Peter Finn Exits Ruder Finn Role To Launch New Firm
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Peter Finn Exits Ruder Finn Role To Launch New Firm

Peter Finn, co-chief executive of Ruder Finn, is launching Finn Partners, a separate firm that will operate as part of the Ruder Finn Group.

Paul Holmes

NEW YORK—Peter Finn, co-chief executive of Ruder Finn, is launching Finn Partners, a separate firm that will operate as part of the Ruder Finn Group. The new firm will have a staff of around 160 spread across five US offices, and fee income of around $25 million, serving clients including the Jamaican Tourist Board, IEEE, Liz Claiborne, Logitech, The North Face, Rosetta Stone, StubHub, Vonage, Whitney Museum of American Art, and a recently-added corporate responsibility assignment for Korean automaker Hyundai.

The Ruder Finn Group now consists of three firms, each led by a different sibling from the Finn family: Finn Partners; RF|Binder, led by Amy Binder; and Ruder Finn, under the leadership of Kathy Bloomgarden. Finn will continue to serve in his role as co-CEO of Ruder Finn, until Finn Partners officially launches as a separate company later this year.

According to Finn: “Over the past half-decade there has been a lot of discussion about the value of independence. The leader of an independent agency can follow his own vision and create the kind of culture he believes in. I have a very particular point of view about the kind of business I want to lead and this move gives me the opportunity to create a business based on that vision. It’s a return to the ethos of an independent firm that has always been important to us.”

One area of emphasis will be creating a workplace environment that ranks among the best in the industry, says Finn, who adds that the new firm will be run on a “true partnership” model. There will be six senior partners—Richard Funess, who was president of Ruder Finn Americas; Howard Solomon, who leads the firm’s west coast operations; Alicia Young, head of the Ruder Finn technology practice in New York; Gail Moaney, who heads the firm’s travel and tourism business; and Noah Finn, who will lead the digital practice—“but every member of staff will be a partner.”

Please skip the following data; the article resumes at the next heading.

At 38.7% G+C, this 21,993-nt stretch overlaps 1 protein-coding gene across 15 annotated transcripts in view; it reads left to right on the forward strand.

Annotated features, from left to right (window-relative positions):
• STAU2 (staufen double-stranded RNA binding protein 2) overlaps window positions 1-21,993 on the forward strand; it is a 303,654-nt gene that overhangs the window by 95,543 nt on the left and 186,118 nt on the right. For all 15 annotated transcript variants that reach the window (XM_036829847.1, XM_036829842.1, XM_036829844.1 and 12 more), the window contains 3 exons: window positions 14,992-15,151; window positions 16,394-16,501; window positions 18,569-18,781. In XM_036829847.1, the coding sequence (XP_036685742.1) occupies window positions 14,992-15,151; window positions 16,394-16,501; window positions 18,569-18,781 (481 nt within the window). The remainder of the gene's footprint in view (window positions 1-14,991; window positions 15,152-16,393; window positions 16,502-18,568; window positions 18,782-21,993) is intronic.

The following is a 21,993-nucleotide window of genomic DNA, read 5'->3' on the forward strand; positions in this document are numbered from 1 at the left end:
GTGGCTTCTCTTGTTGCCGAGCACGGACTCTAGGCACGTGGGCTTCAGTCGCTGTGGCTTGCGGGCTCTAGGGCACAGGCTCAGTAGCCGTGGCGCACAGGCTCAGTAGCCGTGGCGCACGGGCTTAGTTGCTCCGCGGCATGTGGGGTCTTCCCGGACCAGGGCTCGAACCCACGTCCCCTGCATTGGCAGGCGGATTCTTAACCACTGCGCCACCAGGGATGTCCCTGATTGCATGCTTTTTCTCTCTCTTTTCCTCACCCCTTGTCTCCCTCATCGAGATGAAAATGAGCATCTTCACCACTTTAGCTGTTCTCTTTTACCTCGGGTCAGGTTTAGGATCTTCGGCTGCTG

The firm will be particularly strong in the technology arena, but will have capabilities spanning all of Ruder Finn’s practice areas, including digital and social media, consumer, travel and economic development, global issues, the arts, and public and corporate affairs. It will have offices in New York (home to slightly more than half of its 160 employees); Chicago; Washington, DC; and Los Angeles and San Francisco (where the recent acquisition of Rogers Group gives it about 60 people in the two California offices).

The firm will also have an office in Israel, and will continue to have access to the Ruder Finn Group’s international operations, which include offices in London and Paris and an extensive network in the Asia-Pacific region.

Asked whether the firm could compete effectively against top-tier agencies without the critical mass it had before the split, Finn says: “We are never going to be the biggest, but we will be focused on doing great work for great clients. We will continue to have access to global resources, which is important, but more important is that both companies can prosper better by focusing on a vision to which they are truly committed.”

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